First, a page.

The objects of the Union are essentially social, in the belief that “closer personal relationship between British and French Architects would benefit education and methods of practice in both countries.” The Union aims therefore to provide opportunities for enjoyable and informal contact between its members and to support appropriate educational activities.

Professional membership is limited to architects of the two countries. The Union also has some distinguished Honorary Members, and links with other professional organisations and individuals where that is mutually beneficial.

Educational Activities 
“The exchange of exhibitions of architectural work between the two countries”.
“The provision of hospitality to architects and students visiting each country”.
“Financial support and other assistance for approved proposals for study”.
“Encouragement of good relationships and interchange between British and French Schools of Architecture”.
Over the last few years British students and young professionals have studied at the Palais de Chaillot in Paris, and have attended the Summer School at the Ecole des Beaux Arts at the Palais de Fontainebleau, to visit buildings and to study drawing and allied topics. Others have made tours in France to study specific aspects of French architecture such as XVIIc carpentered roofs, or to study the work of a particular architect.
Most recently cooperation has taken place between the Glasgow Mackintosh and the Palais de Chaillot schools of Architecture in a joint study of a Greek Thomson church in Glasgow.
In the past this work has been supported by the British Council, the French Department of Cultural Affairs and the FBUA.
FBUA activities are validated for Continuing Professional development by the RIBA.

The Franco-British Union of Architects was formed in 1921, as a result, it is believed, of enduring friendships formed during the first World War.

Membership at that time included John W. Simpson (President of the Royal Institue of British Architects), P.Waterhouse (his successor), M.Louvet (President de la Societe des Architectes Diplomes), and other French and British Architects representing Societies and Schools of Architecture.

Since then membership has broadened to include many architects of each nationality who find themselves in sympathy with the objects of the Union.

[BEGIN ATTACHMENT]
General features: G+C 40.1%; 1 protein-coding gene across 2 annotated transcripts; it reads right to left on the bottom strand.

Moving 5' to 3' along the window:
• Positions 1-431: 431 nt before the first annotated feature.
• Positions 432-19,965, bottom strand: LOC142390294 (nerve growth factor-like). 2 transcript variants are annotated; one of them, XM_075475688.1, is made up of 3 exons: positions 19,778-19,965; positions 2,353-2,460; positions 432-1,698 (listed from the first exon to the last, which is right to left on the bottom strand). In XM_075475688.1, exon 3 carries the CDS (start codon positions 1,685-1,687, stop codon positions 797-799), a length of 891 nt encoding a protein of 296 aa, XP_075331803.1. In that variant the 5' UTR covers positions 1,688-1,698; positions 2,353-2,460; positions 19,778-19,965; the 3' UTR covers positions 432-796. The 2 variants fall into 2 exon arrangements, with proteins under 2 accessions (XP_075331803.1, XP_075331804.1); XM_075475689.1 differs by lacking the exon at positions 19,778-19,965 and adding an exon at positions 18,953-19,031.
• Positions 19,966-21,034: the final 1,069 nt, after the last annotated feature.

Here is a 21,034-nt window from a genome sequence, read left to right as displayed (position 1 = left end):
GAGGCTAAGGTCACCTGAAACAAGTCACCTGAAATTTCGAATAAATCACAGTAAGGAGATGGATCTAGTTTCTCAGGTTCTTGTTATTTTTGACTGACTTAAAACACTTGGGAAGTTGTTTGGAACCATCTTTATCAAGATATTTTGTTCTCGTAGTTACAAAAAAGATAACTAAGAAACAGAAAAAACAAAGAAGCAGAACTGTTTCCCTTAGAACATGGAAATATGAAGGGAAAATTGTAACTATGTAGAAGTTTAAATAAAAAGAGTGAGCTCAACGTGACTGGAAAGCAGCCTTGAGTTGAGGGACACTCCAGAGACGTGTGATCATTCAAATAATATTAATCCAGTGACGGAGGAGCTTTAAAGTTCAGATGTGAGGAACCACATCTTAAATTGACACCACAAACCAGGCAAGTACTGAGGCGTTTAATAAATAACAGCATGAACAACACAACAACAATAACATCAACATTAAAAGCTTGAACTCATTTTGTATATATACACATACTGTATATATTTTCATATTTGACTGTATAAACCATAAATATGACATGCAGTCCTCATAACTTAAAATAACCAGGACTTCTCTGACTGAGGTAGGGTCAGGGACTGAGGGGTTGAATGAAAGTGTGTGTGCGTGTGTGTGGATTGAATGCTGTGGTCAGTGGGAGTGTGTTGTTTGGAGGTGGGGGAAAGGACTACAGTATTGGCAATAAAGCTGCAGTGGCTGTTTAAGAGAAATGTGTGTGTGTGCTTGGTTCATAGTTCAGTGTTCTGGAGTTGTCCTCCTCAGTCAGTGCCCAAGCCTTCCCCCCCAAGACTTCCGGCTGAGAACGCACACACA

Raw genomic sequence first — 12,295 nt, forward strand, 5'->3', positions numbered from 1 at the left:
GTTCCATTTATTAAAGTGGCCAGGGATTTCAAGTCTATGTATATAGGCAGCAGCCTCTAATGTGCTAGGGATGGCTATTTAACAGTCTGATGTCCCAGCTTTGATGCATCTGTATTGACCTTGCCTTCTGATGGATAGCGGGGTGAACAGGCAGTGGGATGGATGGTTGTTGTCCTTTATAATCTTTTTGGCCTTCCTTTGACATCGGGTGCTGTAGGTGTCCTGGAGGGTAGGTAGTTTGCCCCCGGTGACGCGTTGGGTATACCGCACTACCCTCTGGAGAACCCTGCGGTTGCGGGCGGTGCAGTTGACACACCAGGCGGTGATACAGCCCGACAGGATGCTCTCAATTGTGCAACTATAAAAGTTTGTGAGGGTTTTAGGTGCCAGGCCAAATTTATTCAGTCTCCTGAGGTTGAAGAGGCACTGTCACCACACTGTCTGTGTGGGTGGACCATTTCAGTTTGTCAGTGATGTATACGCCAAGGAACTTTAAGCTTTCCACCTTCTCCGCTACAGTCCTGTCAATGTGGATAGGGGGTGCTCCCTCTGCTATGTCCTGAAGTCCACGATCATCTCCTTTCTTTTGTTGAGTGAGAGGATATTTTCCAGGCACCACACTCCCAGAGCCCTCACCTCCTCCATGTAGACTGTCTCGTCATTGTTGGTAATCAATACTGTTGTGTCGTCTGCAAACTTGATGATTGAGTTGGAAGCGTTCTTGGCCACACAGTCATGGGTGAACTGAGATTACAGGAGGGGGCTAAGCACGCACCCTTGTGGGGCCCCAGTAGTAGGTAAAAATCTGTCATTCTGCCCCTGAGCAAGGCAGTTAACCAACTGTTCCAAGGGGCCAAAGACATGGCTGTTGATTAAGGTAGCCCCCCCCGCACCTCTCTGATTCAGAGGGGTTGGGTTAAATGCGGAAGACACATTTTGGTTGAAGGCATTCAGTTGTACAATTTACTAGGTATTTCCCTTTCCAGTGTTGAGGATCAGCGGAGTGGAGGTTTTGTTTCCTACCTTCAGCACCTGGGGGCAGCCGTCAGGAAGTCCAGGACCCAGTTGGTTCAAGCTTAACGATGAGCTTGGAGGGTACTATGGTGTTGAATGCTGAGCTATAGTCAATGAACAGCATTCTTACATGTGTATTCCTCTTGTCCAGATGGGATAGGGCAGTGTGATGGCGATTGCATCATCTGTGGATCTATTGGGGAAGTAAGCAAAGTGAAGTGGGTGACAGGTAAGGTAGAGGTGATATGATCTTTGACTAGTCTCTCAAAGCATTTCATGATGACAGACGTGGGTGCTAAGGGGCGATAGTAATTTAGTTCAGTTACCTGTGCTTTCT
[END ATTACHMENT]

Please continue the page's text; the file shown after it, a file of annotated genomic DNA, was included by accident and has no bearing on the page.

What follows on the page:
L’Union Franco-Britannique des architectes fut constituée afin de repondre a l’une des resolutions de la Conference sur L’Education Architecturale, tenue a L’Ecole des Beaux Arts, en novembre 1921, sous la Presidence de M. Paul Leon, Directeur des Beaux-Arts, delegue du Ministere de Tutelle. Cette conference s’est tenue a l’initiative de M.Louvet, President de la Societe des Architectes Diplomes par le Gouvernement, ainsi que M.Simpson, President du Royal Institute of British Architects; M.Waterhouse, son successeur, et par de nombreux Architectes Francais et Britanniques, representant d’importantes Associations ou Ecoles d’Architecture.

Les objectifs de l’Union sont de caractere essentiellement social, selon une volonte fortement affirmee par les delegations en presence, lors de la Conference, en vue de developper des relations personnelles entre Architectes Francais et Britanniques, ainsi que de promouvoir formation et pratique professionelle dans chacune des deux nations. Sa structure est directement liee a cette finalité. Initiative reciproque d’expositions d’oeuvres architecturales Francaises en Grande-Bretagne ou Britanniques en France, en theme de formation; matières à debat d’intérêt professionnel commun; et en particulier developpement des echanges et amities entre les confreres des deux pays, sont les objectifs fonda mentaux de l’Union.

L’administration de l’Union est assuré par deux Comites, l’un Francais, l’autre Britannique chacun ayant son propre sécrétaire. Les Assemblées Generales ont lieu alternativement en France et en Grande Bretagne. Le President est de nationalite Francaise, tandis que le Vice-President est de nationalité Britannique, et inversement chaque année. Les membres titulaires reçoivent leurs inscriptions dans le pays dont ils sont ressortissants. Les membres d’honneur sont en nombre limités. Lors des reunions de l’Union, le travail n’est évoqué que pour de strictes necessitiés. En revanche, on y encourage des échanges informels d’interêt commun, stimulés en sites culturels, architecturaux et urbanistiques, de haute qualité exemplaire.